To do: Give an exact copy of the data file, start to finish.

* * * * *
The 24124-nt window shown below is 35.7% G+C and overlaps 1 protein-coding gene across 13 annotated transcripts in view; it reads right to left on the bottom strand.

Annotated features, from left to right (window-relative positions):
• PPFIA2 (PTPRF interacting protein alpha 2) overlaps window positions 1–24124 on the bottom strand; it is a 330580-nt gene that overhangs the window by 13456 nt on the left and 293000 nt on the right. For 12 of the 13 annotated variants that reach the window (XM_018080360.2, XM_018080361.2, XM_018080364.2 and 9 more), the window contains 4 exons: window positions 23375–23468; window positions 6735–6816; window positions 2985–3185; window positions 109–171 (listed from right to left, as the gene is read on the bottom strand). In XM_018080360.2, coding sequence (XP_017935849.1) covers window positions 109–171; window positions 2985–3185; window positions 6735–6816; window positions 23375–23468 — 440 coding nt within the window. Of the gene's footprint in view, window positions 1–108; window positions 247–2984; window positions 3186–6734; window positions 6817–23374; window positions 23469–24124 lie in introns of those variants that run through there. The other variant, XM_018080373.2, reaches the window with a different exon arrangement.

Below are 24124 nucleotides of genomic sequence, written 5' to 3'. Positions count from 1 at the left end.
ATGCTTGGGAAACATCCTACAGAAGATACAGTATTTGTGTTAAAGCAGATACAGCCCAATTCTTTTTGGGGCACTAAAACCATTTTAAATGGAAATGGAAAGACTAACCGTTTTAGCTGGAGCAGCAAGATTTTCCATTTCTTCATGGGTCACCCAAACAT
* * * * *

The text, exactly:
The 24124-nt window shown below is 35.7% G+C and overlaps 1 protein-coding gene across 13 annotated transcripts in view; it reads right to left on the bottom strand.

Annotated features, from left to right (window-relative positions):
• PPFIA2 (PTPRF interacting protein alpha 2) overlaps window positions 1–24124 on the bottom strand; it is a 330580-nt gene that overhangs the window by 13456 nt on the left and 293000 nt on the right. For 12 of the 13 annotated variants that reach the window (XM_018080360.2, XM_018080361.2, XM_018080364.2 and 9 more), the window contains 4 exons: window positions 23375–23468; window positions 6735–6816; window positions 2985–3185; window positions 109–171 (listed from right to left, as the gene is read on the bottom strand). In XM_018080360.2, coding sequence (XP_017935849.1) covers window positions 109–171; window positions 2985–3185; window positions 6735–6816; window positions 23375–23468 — 440 coding nt within the window. Of the gene's footprint in view, window positions 1–108; window positions 247–2984; window positions 3186–6734; window positions 6817–23374; window positions 23469–24124 lie in introns of those variants that run through there. The other variant, XM_018080373.2, reaches the window with a different exon arrangement.

Below are 24124 nucleotides of genomic sequence, written 5' to 3'. Positions count from 1 at the left end.
ATGCTTGGGAAACATCCTACAGAAGATACAGTATTTGTGTTAAAGCAGATACAGCCCAATTCTTTTTGGGGCACTAAAACCATTTTAAATGGAAATGGAAAGACTAACCGTTTTAGCTGGAGCAGCAAGATTTTCCATTTCTTCATGGGTCACCCAAACAT